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A large body of research suggests that children with ADHD tend to overestimate their functioning across multiple domains. This overestimation, termed a positive illusory bias (PIB), is most often examined in controlled research settings in which child ratings are compared to ratings from an adult. We sought to advance our understanding of how a PIB presents in daily life for children with ADHD by using mixed methodology to assess mothers’ (N = 12) perceptions of their child’s self-awareness. Information was gathered from mothers of children with ADHD using surveys and an interview protocol. A grounded theory approach was used to identify themes that emerged through interview data and discrepancy methodology to confirm the presence of the PIB. Qualitative and quantitative data suggested that children with ADHD displayed limited self-awareness, with mothers reporting overestimation of competence across domains. However, some children were reported to be aware of their areas of difficulty, with variability in self-awareness based on domain, feedback, and setting. Mothers reported that children responded to evidence of their impairment both with apathy and frustration. Results help to clarify past evidence of heterogeneity in PIB levels and provide examples of how limited self-awareness and denial of difficulties are manifested in the family context for children with ADHD, according to mother’s observations. These results demonstrate the value of using mixed methodology to better understand the self-perceptions of children with ADHD in their daily lives.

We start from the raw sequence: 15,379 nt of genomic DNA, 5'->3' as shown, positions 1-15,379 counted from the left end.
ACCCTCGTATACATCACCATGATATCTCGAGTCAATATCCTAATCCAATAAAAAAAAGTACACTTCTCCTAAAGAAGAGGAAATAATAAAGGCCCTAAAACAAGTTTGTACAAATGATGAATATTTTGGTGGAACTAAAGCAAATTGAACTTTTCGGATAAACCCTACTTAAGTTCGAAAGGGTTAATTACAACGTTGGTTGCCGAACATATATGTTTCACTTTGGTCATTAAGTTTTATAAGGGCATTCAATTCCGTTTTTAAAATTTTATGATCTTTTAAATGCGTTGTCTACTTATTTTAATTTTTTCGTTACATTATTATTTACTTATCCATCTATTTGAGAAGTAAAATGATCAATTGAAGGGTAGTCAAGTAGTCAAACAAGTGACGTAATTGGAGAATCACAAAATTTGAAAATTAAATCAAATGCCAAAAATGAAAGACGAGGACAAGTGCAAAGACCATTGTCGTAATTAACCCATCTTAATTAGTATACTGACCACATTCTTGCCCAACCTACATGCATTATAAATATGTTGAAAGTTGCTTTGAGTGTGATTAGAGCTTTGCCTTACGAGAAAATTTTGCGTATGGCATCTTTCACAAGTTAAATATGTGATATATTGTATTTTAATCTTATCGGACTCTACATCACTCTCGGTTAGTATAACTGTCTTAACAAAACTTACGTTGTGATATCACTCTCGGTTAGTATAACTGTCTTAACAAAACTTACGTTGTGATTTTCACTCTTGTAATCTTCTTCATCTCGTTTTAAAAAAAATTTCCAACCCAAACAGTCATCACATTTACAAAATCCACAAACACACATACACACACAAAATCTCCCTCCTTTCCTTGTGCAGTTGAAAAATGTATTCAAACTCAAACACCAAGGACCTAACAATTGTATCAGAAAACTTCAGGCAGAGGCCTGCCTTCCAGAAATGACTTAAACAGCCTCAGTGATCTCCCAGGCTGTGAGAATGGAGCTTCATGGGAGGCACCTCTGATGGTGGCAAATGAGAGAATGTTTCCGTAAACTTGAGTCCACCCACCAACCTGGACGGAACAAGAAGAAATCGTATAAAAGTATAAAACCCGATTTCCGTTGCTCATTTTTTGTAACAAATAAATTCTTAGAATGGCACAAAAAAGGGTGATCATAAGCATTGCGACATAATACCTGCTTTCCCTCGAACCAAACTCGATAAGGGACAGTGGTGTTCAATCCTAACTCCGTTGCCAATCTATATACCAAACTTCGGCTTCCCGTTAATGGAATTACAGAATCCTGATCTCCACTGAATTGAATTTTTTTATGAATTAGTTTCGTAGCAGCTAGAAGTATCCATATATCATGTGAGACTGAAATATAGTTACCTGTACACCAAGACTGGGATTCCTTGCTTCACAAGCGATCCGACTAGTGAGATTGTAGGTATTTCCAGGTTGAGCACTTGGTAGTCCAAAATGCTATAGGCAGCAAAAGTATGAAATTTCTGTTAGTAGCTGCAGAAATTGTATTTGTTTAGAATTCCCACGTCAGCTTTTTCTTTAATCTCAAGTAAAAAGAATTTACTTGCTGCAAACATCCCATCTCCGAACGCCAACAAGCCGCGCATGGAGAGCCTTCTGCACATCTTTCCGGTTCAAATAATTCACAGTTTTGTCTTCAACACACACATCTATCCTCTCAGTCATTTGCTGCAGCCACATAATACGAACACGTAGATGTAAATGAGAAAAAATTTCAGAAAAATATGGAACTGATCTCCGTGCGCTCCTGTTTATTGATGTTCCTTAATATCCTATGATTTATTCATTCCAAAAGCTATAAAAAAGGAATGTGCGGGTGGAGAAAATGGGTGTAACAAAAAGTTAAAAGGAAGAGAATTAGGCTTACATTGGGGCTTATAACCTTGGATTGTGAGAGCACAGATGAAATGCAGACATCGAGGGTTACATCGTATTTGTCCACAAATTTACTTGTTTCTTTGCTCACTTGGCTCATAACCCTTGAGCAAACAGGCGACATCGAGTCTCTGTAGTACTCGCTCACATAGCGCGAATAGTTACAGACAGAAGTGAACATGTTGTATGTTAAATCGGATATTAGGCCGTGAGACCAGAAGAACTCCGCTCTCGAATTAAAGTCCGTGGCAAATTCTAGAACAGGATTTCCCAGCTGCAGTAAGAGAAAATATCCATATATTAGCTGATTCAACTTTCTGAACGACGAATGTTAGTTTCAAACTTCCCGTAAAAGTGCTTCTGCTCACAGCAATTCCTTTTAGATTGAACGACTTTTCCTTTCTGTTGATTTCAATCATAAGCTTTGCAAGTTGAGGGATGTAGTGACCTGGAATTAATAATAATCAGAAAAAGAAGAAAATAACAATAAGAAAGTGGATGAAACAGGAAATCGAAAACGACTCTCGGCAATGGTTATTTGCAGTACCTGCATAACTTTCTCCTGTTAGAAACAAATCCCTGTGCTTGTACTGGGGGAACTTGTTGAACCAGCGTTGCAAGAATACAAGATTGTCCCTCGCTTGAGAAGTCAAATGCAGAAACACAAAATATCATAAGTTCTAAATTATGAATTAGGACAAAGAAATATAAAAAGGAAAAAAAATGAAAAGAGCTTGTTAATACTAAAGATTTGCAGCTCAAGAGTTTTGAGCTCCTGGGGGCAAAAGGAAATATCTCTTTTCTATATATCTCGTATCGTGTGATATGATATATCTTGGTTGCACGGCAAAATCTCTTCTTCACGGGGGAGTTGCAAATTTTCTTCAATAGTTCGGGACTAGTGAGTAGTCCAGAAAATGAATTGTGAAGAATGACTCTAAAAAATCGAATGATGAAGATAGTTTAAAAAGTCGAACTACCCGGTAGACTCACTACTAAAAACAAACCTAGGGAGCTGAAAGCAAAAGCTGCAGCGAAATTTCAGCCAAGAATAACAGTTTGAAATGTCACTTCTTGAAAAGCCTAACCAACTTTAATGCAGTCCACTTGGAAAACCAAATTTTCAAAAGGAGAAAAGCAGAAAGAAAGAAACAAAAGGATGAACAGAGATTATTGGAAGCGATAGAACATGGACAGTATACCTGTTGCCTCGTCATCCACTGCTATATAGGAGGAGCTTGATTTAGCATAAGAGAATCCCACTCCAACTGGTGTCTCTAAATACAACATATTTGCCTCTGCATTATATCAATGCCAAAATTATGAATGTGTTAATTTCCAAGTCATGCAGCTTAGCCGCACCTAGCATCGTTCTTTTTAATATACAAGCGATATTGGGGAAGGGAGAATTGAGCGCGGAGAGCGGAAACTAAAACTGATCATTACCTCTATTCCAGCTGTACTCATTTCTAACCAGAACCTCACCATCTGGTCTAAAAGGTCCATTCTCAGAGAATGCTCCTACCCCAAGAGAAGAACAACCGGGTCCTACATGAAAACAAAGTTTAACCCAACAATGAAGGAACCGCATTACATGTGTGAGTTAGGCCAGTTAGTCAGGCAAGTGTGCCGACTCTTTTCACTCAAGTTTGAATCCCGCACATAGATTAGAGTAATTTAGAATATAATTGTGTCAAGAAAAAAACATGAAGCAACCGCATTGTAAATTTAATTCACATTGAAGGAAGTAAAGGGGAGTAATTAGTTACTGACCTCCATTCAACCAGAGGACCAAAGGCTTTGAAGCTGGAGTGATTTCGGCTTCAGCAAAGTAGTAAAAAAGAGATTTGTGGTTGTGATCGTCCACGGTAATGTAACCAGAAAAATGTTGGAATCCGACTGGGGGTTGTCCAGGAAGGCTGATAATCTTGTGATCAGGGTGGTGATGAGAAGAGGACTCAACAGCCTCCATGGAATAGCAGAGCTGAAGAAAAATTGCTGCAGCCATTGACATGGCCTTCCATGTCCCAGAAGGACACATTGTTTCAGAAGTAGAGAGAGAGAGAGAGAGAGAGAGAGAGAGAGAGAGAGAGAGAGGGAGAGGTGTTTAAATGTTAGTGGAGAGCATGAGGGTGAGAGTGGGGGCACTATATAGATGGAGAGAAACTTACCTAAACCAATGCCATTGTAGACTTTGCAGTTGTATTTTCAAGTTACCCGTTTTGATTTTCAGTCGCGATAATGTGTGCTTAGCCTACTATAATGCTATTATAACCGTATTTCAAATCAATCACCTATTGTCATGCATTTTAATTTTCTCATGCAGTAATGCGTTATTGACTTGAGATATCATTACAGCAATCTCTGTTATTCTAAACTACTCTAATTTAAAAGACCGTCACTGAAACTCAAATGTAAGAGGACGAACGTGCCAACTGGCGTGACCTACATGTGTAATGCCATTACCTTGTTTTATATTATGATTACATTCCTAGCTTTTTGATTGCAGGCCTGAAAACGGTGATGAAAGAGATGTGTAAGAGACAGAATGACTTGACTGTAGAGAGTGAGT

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- Mother’s Observations of Biased Self-Perceptions in Children with ADHD
Sarah A. Fefer
Julia D. McQuade
- Springer US